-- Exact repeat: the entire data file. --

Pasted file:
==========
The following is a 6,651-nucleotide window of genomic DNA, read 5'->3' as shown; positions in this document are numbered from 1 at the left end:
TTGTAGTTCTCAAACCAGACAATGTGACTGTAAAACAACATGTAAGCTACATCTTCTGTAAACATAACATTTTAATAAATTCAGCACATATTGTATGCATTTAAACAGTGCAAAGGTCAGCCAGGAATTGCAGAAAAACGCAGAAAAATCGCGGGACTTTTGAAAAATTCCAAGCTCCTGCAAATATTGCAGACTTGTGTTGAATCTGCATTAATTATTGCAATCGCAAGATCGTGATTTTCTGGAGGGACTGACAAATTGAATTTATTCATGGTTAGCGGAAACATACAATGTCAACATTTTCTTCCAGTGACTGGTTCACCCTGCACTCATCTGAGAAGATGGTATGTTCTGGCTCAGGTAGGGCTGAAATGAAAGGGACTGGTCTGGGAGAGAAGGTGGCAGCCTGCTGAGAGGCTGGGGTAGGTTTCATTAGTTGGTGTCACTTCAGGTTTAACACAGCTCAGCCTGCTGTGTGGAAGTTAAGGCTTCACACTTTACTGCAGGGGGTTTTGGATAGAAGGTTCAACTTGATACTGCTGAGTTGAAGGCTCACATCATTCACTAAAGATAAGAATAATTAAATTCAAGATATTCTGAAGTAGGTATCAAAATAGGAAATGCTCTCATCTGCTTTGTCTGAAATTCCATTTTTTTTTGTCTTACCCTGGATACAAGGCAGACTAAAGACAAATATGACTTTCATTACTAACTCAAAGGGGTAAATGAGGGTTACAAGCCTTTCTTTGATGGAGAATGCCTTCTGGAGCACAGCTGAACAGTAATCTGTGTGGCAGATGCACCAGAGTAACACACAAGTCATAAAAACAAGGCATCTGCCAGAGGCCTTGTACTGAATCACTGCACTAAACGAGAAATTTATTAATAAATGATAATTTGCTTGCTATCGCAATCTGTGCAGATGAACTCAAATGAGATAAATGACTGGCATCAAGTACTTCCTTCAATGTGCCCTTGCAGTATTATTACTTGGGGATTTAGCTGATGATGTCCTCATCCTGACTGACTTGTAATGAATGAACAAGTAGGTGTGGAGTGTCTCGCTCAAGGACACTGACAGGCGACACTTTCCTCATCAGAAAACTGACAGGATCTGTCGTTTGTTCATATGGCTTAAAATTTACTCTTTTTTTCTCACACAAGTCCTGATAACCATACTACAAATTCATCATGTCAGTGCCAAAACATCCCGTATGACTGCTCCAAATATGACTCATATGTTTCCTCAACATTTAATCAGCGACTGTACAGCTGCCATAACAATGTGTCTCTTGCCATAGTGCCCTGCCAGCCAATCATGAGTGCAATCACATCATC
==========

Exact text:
The following is a 6,651-nucleotide window of genomic DNA, read 5'->3' as shown; positions in this document are numbered from 1 at the left end:
TTGTAGTTCTCAAACCAGACAATGTGACTGTAAAACAACATGTAAGCTACATCTTCTGTAAACATAACATTTTAATAAATTCAGCACATATTGTATGCATTTAAACAGTGCAAAGGTCAGCCAGGAATTGCAGAAAAACGCAGAAAAATCGCGGGACTTTTGAAAAATTCCAAGCTCCTGCAAATATTGCAGACTTGTGTTGAATCTGCATTAATTATTGCAATCGCAAGATCGTGATTTTCTGGAGGGACTGACAAATTGAATTTATTCATGGTTAGCGGAAACATACAATGTCAACATTTTCTTCCAGTGACTGGTTCACCCTGCACTCATCTGAGAAGATGGTATGTTCTGGCTCAGGTAGGGCTGAAATGAAAGGGACTGGTCTGGGAGAGAAGGTGGCAGCCTGCTGAGAGGCTGGGGTAGGTTTCATTAGTTGGTGTCACTTCAGGTTTAACACAGCTCAGCCTGCTGTGTGGAAGTTAAGGCTTCACACTTTACTGCAGGGGGTTTTGGATAGAAGGTTCAACTTGATACTGCTGAGTTGAAGGCTCACATCATTCACTAAAGATAAGAATAATTAAATTCAAGATATTCTGAAGTAGGTATCAAAATAGGAAATGCTCTCATCTGCTTTGTCTGAAATTCCATTTTTTTTTGTCTTACCCTGGATACAAGGCAGACTAAAGACAAATATGACTTTCATTACTAACTCAAAGGGGTAAATGAGGGTTACAAGCCTTTCTTTGATGGAGAATGCCTTCTGGAGCACAGCTGAACAGTAATCTGTGTGGCAGATGCACCAGAGTAACACACAAGTCATAAAAACAAGGCATCTGCCAGAGGCCTTGTACTGAATCACTGCACTAAACGAGAAATTTATTAATAAATGATAATTTGCTTGCTATCGCAATCTGTGCAGATGAACTCAAATGAGATAAATGACTGGCATCAAGTACTTCCTTCAATGTGCCCTTGCAGTATTATTACTTGGGGATTTAGCTGATGATGTCCTCATCCTGACTGACTTGTAATGAATGAACAAGTAGGTGTGGAGTGTCTCGCTCAAGGACACTGACAGGCGACACTTTCCTCATCAGAAAACTGACAGGATCTGTCGTTTGTTCATATGGCTTAAAATTTACTCTTTTTTTCTCACACAAGTCCTGATAACCATACTACAAATTCATCATGTCAGTGCCAAAACATCCCGTATGACTGCTCCAAATATGACTCATATGTTTCCTCAACATTTAATCAGCGACTGTACAGCTGCCATAACAATGTGTCTCTTGCCATAGTGCCCTGCCAGCCAATCATGAGTGCAATCACATCATC